The emergence of different Chinese smartphone brands has greatly helped the industry. The companies might not see it that way due to the intense competition, but it sure is healthy for the consumers.
So as a newcomer, we welcomed Bluboo with arms wide open. The addition of another player will provide consumers with more options to choose from when getting their next smartphone. However, from what we’ve seen with the Bluboo S8, it feels like the company is just like any other emerging Chinese brand that we have seen.
Today, we’re taking a look at the Bluboo S1. Just by the looks of it, the device already feels old news, familiar, and unexciting. But let’s give it a chance, shall we? Read on our full review to find out what it has to offer.
Bluboo S1 Specs
- Android 7.0 Nougat
- Dual SIM, hybrid
- 5.5-inch FHD IPS display, 1920 x 1080 resolution, 401ppi
- Corning Gorilla Glass 4
- 2.5GHz MediaTek Helio P25 octa-core processor
- 4GB RAM
- Mali-T880 GPU
- 64GB internal storage, expandable via microSD up to 256GB
- 8-megapixel front camera
- 16-megapixel + 3-megapixel dual rear cameras, dual LED flash
- Fingerprint scanner
- 4G LTE, Cat. 6
- WiFi 802.11 a/b/g/n
- Bluetooth 4.0
- GPS, A-GPS, GLONASS
- USB Type-C
- Colors: Pearl White, Piano Black
- 3500mAh battery, fast-charging
Design and Build Quality
There’s no denying the Bluboo S1’s strikes a resemblance to the Doogee Mix. While they might look the same at first look, they feel surprisingly different when you get to hold the S1 in the flesh.
To detail it out, the Bluboo S1 is made of plastic while the Doogee Mix is a combination of glass and metal. Personally, I don’t see this s a shortfall as it made the device really light. And considering its odd, boxy shape, and lightness take my head off of its unergonomic form in my hands.
One of the staple features of the Bluboo S1 is its ultra-thin bezels in the sides and the top. The upper part was so thin that they had to relocate the front-facing camera at the bottom right of the device — prompting you to flip the handset upside down each time you take a selfie.
I’m pretty sure this kind of design would not go on for long. The Bluboo S1 took some inspiration from the Doogee Mix — which Doogee got from the Xiaomi Mi Mix. However, Xiaomi did instantly drop that design choice when they came up with the Mi Mix 2.
Consider me unimpressed with the Bluboo S1’s design. It’s just a weird thing to look at. Its wide but stout body doesn’t define sleekness, despite its ultra-thin bezels. I’m not saying its bad, but it’s just not my cup of tea. And besides, your design preference might not be too different from mine.
Taking a short tour we have the 5.5-inch Full FHD screen on the front, with the earpiece and sensors on top, and the fingerprint scanner and 8-megapixel camera at the bottom.
On the left side, there’s a hybrid SIM card slot, while on the left you can get a hold of the volume controls and lock/power switch. The buttons are also made of plastic but they were still able to provide decent tactility when pressed.
The top of the Bluboo S1 is clean, while the bottom houses the USB Type-C port. The holes on the right contain the built-in mic, while the one on the left is the actual speaker grill. As expected, the loudspeakers aren’t the best. The volume is just enough to fill an empty, quiet room. Furthermore, the sound quality has decent treble, but almost non-existent bass.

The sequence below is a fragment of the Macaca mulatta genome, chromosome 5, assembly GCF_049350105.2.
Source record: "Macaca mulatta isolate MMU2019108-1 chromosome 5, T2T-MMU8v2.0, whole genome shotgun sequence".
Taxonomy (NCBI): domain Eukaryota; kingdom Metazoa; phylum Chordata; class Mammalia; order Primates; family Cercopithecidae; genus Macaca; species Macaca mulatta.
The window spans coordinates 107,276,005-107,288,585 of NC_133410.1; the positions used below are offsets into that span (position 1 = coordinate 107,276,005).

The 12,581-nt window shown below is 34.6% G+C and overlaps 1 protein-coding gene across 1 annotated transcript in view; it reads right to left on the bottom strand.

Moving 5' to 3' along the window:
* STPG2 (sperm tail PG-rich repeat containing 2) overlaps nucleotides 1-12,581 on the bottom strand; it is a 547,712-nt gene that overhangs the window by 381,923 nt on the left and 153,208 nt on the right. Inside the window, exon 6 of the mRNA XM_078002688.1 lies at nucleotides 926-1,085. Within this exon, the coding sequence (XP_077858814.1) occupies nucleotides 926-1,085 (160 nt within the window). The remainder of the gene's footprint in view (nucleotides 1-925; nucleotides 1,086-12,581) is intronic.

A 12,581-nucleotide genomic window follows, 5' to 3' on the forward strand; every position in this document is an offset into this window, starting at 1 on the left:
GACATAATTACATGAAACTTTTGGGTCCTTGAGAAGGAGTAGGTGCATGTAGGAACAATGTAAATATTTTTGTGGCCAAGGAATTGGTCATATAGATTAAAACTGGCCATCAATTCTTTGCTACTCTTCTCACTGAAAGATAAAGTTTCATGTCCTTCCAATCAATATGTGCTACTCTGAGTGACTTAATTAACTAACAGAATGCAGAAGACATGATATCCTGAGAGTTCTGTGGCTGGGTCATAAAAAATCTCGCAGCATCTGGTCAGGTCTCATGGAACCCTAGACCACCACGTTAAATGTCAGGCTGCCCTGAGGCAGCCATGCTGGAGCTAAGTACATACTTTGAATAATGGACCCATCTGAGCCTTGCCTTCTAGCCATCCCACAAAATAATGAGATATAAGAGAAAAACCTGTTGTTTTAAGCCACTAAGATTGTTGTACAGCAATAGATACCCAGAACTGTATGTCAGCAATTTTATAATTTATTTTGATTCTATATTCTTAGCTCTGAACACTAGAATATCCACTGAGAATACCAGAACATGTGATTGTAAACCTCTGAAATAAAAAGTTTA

If you haven’t noticed it by now, the Bluboo S1 doesn’t have a headphone jack. Well, maybe Bluboo is just as forward thinkers as Apple and Google. Or they removed it to cut the production cost. Thankfully, they have included a USB Type-C to headphone adaptor in the package to help users adjust to it.
Bluboo S1 uses a 5.5-inch FHD IPS screen, with a resolution of 1920 x 1080 pixels, and a total of 401 pixels-per-inch. The front is protected by a Corning Gorilla Glass 4 which ensures that its ready to take bumps and what not.
The colors look a little plain, not dull, but a little muted. Blacks are deep, and the whites stay white — no yellow-ish tone that we see in other screens. The contrast is a bit on the low side, and the saturation is just right in the middle.
And of course, since it is a 1080p panel, the sharpness is really on point. The details in pictures and videos look spot on, and reading small texts is a breeze in the eye.
It also beams decent screen backlighting so it’s still usable outdoors. Meanwhile, the wide viewing angles make it visible from wherever angle you’re looking at it from.
Performance and Hardware
Under the hood, the Bluboo S1 sports a MediaTek Helio P25 — a chipset that we commonly see in most budget smartphones today. It has a 2.5GHz octa-core processor, 4GB of RAM, a Mali-T660 GPU, and a generous 64GB of expandable storage. Not a bad configuration for a device with this price.
However, the overall experience didn’t feel as smooth as what I’m expecting. The 1080p screen is probably giving the processor hard time, or the Bluboo S1’s custom interface might be slowing things down. But still, it’s relatively fast for a device on this price range. I just think that it could have been better.
You can feel it struggling just by browsing your Facebook and Instagram feed. On the other hand, switching between apps is surprisingly seamless thanks to its spacious 4GB of memory.
The gaming experience on the Bluboo S1 was also mediocre. You can play titles like NBA Live and everyone’s favorite — Rules of Survival. However, it doesn’t offer the smoothest frame rates. It might feel a little laggy at times, but it’s still playable nonetheless.
Benchmark test results
The Bluboo S1 runs on Android 7.0 Nougat with some bizarre skin on top of it. While it might look different on the surface, digging in further reveals that it isn’t too far from Android’s stock look.